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Eclipse Pleases a Fraction of Skywatchers; Clouds Frustrate Others

January 5, 1992

LOS ANGELES (AP) _ Airline crews and passengers saw the spectacle of a lifetime, but cloudy skies blotted out the weekend’s ring-shaped eclipse of the setting sun for many on the ground.

″It was quite an experience. ... It was unbelievable,″ said Capt. Bud Lofgren, an Alaska Airlines pilot.

His crew dictated a diary of the eclipse as the plane carried more than 130 passengers from Puerto Vallarta, Mexico, to San Francisco.

At 4:50 p.m. Saturday, ″a perfect ring of light″ appeared on Southern California’s horizon during the annular or central eclipse, according to the diary.

The moon’s shadow first touched Earth at sunrise Sunday west of the international date line, creating a conventional partial eclipse that made the moon look like it was taking a bite out of the sun.

The eclipse was blocked by clouds over northeastern Australia and the southern Philippines, but was briefly visible from Japan. About 100 people, mostly children, watched the moon eclipse a third of the sun from a science center in Tatebayashi, 43 miles northwest of Tokyo.

″The beauty of this experience will remain with these kids for a long time,″ said Toshio Komiya, the center’s director.

The lunar shadow raced eastward across the date line and the Pacific Ocean, creating the ″ring of fire″ eclipse at sunset Saturday in Southern California and a partial eclipse from the Rockies westward, including Hawaii.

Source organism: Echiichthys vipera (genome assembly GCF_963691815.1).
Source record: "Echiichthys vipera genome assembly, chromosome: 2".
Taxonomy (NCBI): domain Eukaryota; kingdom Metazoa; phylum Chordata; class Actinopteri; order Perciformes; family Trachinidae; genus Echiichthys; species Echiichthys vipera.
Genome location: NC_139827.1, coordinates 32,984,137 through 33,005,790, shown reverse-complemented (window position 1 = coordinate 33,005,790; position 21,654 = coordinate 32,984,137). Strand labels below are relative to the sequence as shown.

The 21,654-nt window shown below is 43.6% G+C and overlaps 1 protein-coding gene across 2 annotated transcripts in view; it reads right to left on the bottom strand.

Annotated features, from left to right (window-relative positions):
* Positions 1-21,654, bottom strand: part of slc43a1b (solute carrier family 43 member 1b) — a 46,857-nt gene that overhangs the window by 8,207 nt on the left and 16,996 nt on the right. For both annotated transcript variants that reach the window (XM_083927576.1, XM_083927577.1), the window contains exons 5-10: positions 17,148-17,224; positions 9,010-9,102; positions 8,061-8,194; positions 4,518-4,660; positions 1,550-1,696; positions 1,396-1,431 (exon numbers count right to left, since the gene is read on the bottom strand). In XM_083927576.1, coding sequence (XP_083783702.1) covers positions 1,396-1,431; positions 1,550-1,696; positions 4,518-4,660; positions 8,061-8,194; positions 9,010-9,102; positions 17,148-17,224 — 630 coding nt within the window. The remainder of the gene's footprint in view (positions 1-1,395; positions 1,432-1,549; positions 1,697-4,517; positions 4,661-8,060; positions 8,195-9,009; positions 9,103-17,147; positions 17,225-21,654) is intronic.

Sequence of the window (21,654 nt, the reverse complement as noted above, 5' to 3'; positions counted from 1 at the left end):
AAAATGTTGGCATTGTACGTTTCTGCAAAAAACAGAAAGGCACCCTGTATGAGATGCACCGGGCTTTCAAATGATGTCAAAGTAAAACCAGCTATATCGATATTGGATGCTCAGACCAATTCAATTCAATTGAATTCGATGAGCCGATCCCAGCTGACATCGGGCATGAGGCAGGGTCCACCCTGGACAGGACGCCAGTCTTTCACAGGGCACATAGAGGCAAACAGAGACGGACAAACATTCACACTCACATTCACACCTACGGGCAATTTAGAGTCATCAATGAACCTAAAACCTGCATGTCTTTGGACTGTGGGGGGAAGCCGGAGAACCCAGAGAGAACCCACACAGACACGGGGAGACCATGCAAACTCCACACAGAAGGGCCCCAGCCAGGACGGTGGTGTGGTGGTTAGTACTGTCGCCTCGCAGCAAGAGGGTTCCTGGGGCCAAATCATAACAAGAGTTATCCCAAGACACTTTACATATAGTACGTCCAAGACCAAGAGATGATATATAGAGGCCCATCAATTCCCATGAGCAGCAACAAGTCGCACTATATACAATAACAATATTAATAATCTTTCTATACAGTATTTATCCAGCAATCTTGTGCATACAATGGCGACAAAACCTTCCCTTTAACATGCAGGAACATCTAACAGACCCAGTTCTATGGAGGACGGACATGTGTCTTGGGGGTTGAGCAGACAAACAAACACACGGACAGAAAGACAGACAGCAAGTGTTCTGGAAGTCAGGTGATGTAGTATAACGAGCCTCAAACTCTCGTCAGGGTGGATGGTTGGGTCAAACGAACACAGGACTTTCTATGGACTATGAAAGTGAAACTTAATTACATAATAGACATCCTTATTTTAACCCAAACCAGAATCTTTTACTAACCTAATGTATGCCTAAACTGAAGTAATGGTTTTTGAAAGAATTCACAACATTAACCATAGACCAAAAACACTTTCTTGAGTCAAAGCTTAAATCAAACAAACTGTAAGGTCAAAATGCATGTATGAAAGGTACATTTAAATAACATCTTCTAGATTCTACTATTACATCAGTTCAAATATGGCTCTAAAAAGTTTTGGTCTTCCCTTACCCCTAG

It was seen by thousands of people who lined San Diego beaches and parts of Orange County. But thousands of others missed the show after bringing viewing filters, cameras, binoculars and telescopes to vista points that proved disappointing.

″This is like chicken in chicken soup: you can’t see it but you know it’s there,″ said Bob Stein, who was among the frustrated observers on Rim of the World Highway above San Bernardino.

On San Diego’s Mission Beach, retiree Rheo Pedersen said the ring eclipse ″looked like God was putting out a fire in the ocean.″

The ring eclipse, which blocked 82 percent of the sun’s surface and 92 percent of its diameter, happened because the moon is at the far point of its orbit around Earth and appeared too small to cause a total eclipse. The sun also appeared larger because it was closer to Earth than during a total eclipse.

Some 2,000 spectators watched the moon eclipse more than half the sun from the grounds of Bishop Museum in Honolulu. Clouds covered most areas of the West, but the partial eclipse was visible from Reno, Nev., and Seattle.

About 300 people traveled to Mount Wilson Observatory, a mile above Los Angeles in the San Gabriel Mountains, to see the ring eclipse. But fog and clouds blocked the view. Many built snowmen instead.

In the sky, Lofgren’s flight engineer, Dan Sullivan, wrote that 15 minutes after the ring effect, ″the sun is setting in the shape of a crescent moon, this being the most spectacular part of the eclipse.″

A few minutes later, ″the tip of the crescent sun is going below the horizon like a sword of light,″ he wrote.

Thousands of people jammed the grounds of Griffith Observatory in Los Angeles, where clouds ruined the view.

″It was as if there were no eclipse at all, I’m sorry to say,″ groaned observatory directory Edwin Krupp.

Annular eclipses happen at sunset every two or three years somewhere on Earth, but only once every 20,000 years or so at any specific location. The next ring eclipse will be visible May 10, 1994, from northern Mexico through Texas, Oklahoma, Kansas, Missouri, Ohio, Michigan, New York state and eastern Canada.